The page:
However; if your search is one of looking for "marginal gains" (as the British Cycling Federation has so famously been quoted lately) I may be of assistance.
I've highlighted some articles here before that speak of new testing facilities that have aimed to put some quantitative and objective data behind some of the qualitative speculation many of us cyclists have followed for decades. Most recently; Friction Facts' founder, Jason Smith in Boulder, Colorado has set about doing just that.
Jason has competed in cycling - most notably as an XTERRA triathlon athlete - and so his interest in marginal gains is a natural one. Once you begin matching yourself against other athletes you observe just how big of a difference a few small percentage points here and there can make over the course of an event. His educational and professional backgrounds in materials engineering and measurement devices respectively also has equipped him with the knowledge to begin to scientifically test and quantify some of the gains that can be had by small changes on your bike.
Here's a few of his findings:
- 3-watt difference between two of the most commonly available new chains
- 1.5w savings by changing pulleys
- 1+w savings by switching to and from certain pedals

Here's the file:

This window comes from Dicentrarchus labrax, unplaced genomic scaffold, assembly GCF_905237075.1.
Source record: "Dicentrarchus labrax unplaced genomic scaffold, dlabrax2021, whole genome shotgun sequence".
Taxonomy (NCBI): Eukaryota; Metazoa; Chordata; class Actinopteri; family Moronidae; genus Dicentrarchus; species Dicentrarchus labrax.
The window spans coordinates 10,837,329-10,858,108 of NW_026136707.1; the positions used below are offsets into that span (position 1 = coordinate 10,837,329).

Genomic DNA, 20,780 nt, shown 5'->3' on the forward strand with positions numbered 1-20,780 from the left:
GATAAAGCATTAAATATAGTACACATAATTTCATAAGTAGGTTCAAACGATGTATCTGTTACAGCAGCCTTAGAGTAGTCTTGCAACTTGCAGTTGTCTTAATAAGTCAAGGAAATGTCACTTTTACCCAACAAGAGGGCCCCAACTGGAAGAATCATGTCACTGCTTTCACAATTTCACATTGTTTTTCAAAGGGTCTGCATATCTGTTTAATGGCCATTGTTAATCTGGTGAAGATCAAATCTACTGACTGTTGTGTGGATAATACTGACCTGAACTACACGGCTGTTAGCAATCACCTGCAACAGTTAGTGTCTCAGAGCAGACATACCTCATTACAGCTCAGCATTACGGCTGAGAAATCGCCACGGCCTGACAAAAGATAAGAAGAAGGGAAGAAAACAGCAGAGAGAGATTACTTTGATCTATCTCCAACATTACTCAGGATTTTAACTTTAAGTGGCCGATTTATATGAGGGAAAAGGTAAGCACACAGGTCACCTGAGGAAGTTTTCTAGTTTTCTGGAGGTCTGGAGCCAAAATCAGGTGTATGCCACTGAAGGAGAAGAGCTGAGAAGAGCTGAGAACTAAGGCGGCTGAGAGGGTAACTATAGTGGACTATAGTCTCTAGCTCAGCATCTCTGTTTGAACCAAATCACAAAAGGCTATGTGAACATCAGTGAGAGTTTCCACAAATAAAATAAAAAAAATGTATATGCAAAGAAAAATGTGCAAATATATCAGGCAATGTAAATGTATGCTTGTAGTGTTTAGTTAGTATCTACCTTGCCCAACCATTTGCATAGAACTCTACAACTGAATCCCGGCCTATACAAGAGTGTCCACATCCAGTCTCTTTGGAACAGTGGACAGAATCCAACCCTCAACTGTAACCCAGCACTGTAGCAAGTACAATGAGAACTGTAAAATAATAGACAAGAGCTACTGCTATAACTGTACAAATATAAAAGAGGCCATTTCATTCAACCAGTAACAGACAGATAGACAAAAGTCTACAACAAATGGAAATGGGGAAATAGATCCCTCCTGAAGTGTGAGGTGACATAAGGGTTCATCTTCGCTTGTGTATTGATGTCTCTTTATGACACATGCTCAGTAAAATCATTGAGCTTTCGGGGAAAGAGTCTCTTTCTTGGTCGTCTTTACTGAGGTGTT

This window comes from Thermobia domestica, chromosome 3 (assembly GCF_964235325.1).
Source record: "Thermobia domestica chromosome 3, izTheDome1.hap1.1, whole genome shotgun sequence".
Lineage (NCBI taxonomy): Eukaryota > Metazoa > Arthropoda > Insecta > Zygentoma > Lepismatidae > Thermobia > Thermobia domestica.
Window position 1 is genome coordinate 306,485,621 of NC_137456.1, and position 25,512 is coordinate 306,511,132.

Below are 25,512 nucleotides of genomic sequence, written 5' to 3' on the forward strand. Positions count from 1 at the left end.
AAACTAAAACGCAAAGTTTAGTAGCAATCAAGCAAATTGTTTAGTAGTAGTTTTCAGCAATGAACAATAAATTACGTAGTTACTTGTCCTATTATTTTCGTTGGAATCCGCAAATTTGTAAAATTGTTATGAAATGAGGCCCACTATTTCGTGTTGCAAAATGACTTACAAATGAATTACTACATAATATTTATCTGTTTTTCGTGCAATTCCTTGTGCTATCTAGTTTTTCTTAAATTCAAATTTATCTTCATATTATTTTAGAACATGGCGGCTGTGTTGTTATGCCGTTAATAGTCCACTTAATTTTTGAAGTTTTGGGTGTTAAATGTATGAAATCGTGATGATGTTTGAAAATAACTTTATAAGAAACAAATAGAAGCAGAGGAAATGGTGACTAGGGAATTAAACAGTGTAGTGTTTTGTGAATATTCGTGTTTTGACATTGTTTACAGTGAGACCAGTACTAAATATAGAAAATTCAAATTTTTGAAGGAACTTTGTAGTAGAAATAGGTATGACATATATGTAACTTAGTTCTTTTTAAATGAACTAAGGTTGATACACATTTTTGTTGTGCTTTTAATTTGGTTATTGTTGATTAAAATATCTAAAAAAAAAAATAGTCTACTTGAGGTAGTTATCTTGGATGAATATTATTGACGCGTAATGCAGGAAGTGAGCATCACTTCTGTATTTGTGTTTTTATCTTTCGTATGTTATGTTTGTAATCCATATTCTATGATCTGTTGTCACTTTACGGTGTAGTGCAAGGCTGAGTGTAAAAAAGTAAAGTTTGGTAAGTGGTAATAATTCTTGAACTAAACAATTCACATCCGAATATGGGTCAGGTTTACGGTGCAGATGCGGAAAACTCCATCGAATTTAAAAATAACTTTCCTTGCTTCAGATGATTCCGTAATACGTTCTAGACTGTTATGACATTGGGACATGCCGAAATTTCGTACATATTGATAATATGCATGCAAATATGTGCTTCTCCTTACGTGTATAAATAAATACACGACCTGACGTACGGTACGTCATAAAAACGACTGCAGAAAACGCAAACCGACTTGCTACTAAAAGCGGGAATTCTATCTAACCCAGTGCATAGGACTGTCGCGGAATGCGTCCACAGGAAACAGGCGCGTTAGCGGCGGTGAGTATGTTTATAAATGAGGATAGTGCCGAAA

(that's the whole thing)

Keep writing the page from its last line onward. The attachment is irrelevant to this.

- 5 w increase in friction when using a popular chain lubricant compared to the factory treatment
Curious to me is the observation that by some of our hap-hazard choices in equipment and maintenance we can cancel out small gains in one area with a poorly informed choice in another. If we use the above examples as an equation: we could have had a 5.5 watt gain if we'd have only used a different chain lubricant. Instead; we are left with an imperceptible 0.5 watt advantage. Similarly; something as simple as correct derailleur pulley selection can save you up to 6 seconds per hour of racing (at 250 watts average). Jason, I am intrigued.
Smith is also interested in developing some products - which he appears to be selling at an almost zero profit margin once you factor in labor - to provide his followers with the advantages he has discovered. One example is his "UltraFast" chain. Ingredients: the fastest chain he has tested (Shimano Dura Ace 7901) which is ultrasonically cleaned and then treated with his custom lubricant blend ( Paraffin wax, pure PTFE Teflon, and molybdenum sulfide). He claims this produces the lowest consistently measurable friction loss of everything he has tested. Hard to argue with that!
The UltraFast treatment is also available as an "Optimizing Service" where he will treat your chain with the same process for $39 (convenient if you use Campagnolo components and the 7901 chain is not compatible with your drivetrain).
Smith views himself as the "Consumer Reports for cyclists" saying: "I buy everything myself – there's no advertising on the site and I don't plan on advertising. I hope I can make a little bit of money because I really enjoy doing it."
I know that I'll be anxiously awaiting more data from Jason and I would love to test one of his chains one day. You know that if that happens you'll be sure to read about it here!
For CyclingNews' feature on Jason; click here.